It’s no secret that Murat “The Butcher” Aygun is a veritable monster in the kickboxing ring. Since making his pro debut in July 2014, the Dutch-Turkish big man has gone 17-1, picking up five titles along the way. His first title came in K-1, back in May 2016, when he won the ISKA world heavyweight title. He would go on to win three more belts, before winning the World Fighting League heavyweight tournament in 2018. His sole loss came against James McSweeney two years ago when their fight was stopped after a cut suffered by Aygun in the second round.
The 33-year-old Aygun made his ONE Championship debut a year ago, when he faced longtime Brazilian kickboxing veteran Anderson Silva at ONE Championship: Big Bang. Aygun picked up a decision win, which set him up to face light heavyweight champ Roman Kryklia for the title in October. However, Aygun was pulled from the bout, Kryklia was scheduled to face Iraj Azizpour for the inaugural heavyweight title, and Kryklia had to subsequently pull out.
On Friday, Jan. 14, Kryklia and Aygun will finally face off in the co-main event of ONE Championship: Heavy Hitters. Aygun will attempt to capture the title in Kryklia’s second title defense. However, fighting the Ukranian champ is no walk in the park.
Three years the younger, Kryklia has over three times as many pro fights as Aygun. He has been fighting all over Europe and Asia since Oct. 2012, and has held or fought for titles in nearly a dozen different promotions, including picking up K-1 and WAKO world titles.
After beating the aforementioned Azizpour to win the Kunlun Fight Super Heavyweight Tournament in early 2019, Kryklia signed with ONE Championship. He picked up the inaugural light heavyweight strap after stopping Tarik Khbabez at ONE Championship: Age of Dragons two years ago. He made his first title defense in Dec. 2020, besting Andrei Stoica in a three-round affair. He will be more than ready to finally face Aygun.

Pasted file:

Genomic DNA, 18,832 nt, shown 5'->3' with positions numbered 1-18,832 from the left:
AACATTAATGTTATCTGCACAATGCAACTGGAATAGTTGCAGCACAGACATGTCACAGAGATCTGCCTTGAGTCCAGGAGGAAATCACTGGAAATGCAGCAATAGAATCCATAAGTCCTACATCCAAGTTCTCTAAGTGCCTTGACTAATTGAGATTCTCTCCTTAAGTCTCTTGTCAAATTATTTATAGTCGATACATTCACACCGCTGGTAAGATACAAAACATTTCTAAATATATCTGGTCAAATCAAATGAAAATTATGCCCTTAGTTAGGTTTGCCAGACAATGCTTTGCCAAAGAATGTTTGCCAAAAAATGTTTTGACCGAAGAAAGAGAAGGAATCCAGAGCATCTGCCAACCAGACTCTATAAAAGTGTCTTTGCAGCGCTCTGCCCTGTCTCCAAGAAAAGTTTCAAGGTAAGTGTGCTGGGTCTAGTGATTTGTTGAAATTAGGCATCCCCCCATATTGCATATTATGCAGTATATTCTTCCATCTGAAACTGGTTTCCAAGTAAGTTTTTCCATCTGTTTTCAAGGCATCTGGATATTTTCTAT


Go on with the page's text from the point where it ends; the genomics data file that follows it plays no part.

Both Aygun and Kryklia are hard-hitting kickboxers, which likely goes without saying considering they have both been competing in the light heavyweight and heavyweight divisions for their entire careers. However, there are a few glaring differences.
First, on paper, Kryklia has a much higher knockout rate. In 53 pro fights, he has finished 24 opponents, which is just over 45 percent. Aygun, on the other hand, has stopped six of 18 foes. Aygun is a big, thick guy, and he does pack some power, but his lower knockout rate could be due to his height and reach.
The second difference, that will become very apparent when they face off, is their sizes. Aygun stands at six-feet-one-inch tall, but his Ukranian counterpart will tower five-and-a-half inches taller. This will not be the first time the champ has faced a shorter foe, but for Aygun, Kryklia will be his tallest opponent in recent years.
The final difference in this title showdown is the most obvious one – experience. While Aygun has picked up a handful of titles, and his only loss was by doctor stoppage, he has nowhere near the level of experience that Kryklia has. Kryklia has fought for two more years, and a lot more often. While experience does not guarantee a win, it definitely gives the champ the advantage, especially since he is slightly younger.
The fact is, Aygun has a tough fight ahead of him – the toughest of his career. Does he have a chance to win? Sure. In the fight game, anyone has a chance, especially a puncher’s chance. And, while Aygun does train in a traditional Dutch-style kickboxing environment, the Muay Thai style of Kryklia has fared well for him on the kickboxing stage.
On Jan. 14, two badass kickboxers are going to face off for the ONE light heavyweight title. It will be a super exciting fight for fans to watch, but it is tough to picture a road to victory for Aygun. Kryklia will likely retain his title in an exciting display.
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